Experts acknowledge that many students feel more comfortable mocking their Asian peers because they are billed as overachievers, and their success in college may make it seem like they haven’t faced the historical oppression that black students have. According to the National Center for Education Statistics, Asians and Pacific Islanders tied with Hispanics for the fastest rates of growth in undergraduate fall enrollment from 1976-2008. And in 2008, about 52 percent of Asian and Pacific Islander adults had at least a bachelor’s degree, compared to 33 percent of white adults.
Those outcomes are relatively well-known. But for those same experts, this video illustrated the other, less talked-about stereotypes that cling to Asian students – and make their white classmates comfortable documenting insults of an entire ethnic group, for the whole world to see.
For Joe R. Feagin, a sociology professor at Texas A&M University and co-author of The Myth of the Model Minority: Asian Americans Facing Racism, Wallace made a blatant statement that Asian students are separate from -- and less important than -- white students. “A key part of the stereotyping of Asians and Asian Americans is their foreignness,” Feagin said. “She makes the point that not only are Asians and Asian-Americans stereotyped and evaluated from the old, white vs. others -- you know, racial framing -- but they also face this dimension of not being American. That is, foreign vs. American.”
Warren J. Blumenfeld, an assistant professor of curriculum and instruction at Iowa State University and faculty director of Iowa State's Dialogues on Diversity program, said this xenophobia stems from daily public discourse surrounding the same issues. "What I saw in the video itself was a frustration that I've been seeing within the society in general," Blumenfeld said. "There's a lot, really, that's going on in that two-minute video that is deeply troubling, but unfortunately reflects what we're being taught by the larger culture, to call into question anything that seems to be different -- quote unquote, foreign."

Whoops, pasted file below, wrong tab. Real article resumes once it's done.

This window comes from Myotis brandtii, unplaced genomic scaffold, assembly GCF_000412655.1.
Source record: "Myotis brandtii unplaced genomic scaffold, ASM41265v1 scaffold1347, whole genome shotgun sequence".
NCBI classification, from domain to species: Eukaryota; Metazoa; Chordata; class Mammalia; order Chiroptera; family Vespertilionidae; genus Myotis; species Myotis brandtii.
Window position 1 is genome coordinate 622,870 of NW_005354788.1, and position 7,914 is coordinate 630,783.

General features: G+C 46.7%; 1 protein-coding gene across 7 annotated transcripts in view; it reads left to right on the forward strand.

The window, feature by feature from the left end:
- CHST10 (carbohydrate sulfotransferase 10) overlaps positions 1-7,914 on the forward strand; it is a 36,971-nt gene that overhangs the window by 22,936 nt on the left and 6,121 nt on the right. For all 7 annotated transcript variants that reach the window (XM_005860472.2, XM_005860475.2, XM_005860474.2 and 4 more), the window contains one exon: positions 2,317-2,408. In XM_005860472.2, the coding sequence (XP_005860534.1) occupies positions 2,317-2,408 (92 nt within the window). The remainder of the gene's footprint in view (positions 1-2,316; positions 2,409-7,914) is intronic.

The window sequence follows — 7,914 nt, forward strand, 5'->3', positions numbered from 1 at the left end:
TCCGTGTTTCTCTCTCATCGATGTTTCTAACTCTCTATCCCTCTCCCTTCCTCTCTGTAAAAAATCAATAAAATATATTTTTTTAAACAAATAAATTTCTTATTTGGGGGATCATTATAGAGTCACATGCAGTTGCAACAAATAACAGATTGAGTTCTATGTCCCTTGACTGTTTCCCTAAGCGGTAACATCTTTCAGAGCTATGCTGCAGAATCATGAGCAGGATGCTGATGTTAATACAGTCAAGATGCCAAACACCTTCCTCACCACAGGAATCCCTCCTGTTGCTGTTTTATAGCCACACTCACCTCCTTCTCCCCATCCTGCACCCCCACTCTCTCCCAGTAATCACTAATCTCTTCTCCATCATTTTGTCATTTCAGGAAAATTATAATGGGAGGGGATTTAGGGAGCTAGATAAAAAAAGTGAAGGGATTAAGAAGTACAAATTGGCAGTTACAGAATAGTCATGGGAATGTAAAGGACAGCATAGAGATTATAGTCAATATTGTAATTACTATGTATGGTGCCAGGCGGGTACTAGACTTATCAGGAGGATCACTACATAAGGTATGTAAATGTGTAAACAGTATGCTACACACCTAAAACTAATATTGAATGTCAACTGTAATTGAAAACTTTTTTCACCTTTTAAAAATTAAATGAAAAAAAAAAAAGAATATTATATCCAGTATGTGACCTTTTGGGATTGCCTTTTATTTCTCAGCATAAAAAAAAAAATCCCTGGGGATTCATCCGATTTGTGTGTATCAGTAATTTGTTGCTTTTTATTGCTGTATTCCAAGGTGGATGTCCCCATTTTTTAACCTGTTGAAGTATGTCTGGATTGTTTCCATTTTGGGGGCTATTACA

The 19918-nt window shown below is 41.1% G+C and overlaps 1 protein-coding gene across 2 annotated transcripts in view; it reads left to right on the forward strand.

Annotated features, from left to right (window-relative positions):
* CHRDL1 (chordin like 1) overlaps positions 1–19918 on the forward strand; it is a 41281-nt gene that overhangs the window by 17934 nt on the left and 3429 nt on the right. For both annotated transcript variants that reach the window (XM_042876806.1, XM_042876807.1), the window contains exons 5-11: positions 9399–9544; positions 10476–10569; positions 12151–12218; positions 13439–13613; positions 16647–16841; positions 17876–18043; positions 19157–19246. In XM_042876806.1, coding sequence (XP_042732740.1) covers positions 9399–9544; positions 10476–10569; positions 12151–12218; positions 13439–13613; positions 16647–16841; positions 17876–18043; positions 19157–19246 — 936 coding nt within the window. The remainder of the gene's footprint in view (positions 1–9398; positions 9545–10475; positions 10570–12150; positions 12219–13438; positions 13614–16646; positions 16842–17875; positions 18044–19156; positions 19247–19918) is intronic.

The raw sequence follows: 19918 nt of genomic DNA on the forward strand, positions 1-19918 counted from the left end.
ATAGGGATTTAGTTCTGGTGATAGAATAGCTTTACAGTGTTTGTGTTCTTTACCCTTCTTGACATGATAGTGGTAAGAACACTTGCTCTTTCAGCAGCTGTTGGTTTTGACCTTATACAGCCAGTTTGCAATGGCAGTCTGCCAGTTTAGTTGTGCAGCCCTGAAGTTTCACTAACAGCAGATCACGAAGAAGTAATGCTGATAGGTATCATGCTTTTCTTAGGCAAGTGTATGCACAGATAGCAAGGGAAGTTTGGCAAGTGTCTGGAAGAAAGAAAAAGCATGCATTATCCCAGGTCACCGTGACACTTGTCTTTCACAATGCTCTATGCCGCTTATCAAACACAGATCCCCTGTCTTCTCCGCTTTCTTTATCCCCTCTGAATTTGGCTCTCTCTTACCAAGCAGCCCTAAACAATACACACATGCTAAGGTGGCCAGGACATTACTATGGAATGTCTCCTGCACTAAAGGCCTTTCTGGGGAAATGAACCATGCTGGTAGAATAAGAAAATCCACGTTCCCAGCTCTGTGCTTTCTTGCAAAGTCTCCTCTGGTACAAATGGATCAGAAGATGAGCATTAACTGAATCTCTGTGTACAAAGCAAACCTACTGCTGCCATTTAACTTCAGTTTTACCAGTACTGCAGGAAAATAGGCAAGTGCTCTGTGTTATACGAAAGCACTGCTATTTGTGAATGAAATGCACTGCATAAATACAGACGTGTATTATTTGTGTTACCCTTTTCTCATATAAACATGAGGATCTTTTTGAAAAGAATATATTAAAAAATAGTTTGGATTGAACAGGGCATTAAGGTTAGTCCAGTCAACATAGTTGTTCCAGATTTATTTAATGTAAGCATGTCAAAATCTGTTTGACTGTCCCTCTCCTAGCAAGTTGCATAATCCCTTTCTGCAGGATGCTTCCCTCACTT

As examples, Blumenfeld pointed to immigration debates in the Southwest, where Hispanics -- many of whom are legal American citizens -- are often painted as criminals. These questions come up in the top echelons of politics, too: the presidential contender Mike Huckabee was criticized this month when he mistakenly proclaimed that President Obama's world views had been shaped by his childhood in Kenya. (Obama first visited Kenya when he was in his twenties.)
And predictions that China already is or is becoming the dominant world economic powerhouse are scaring many people -- including young men and women preparing to enter the job market -- into believing Americans from abroad are forcing them out of college or a career. "In higher education, I see this -- the targeting of Asian students as being basically a privileged group, a group that is taking over the university system. So I don't think it was a coincidence that she was specifically targeting Asian students and no other specific group," Blumenfeld said. He described a recent interaction with a student on the bus who said Iowa State is accepting too many Asian students, that they're everywhere on campus (despite the fact that Iowa State's student body is 80 percent white). "I see these kinds of, not just frustrations but reactions, against international students all the time," he said.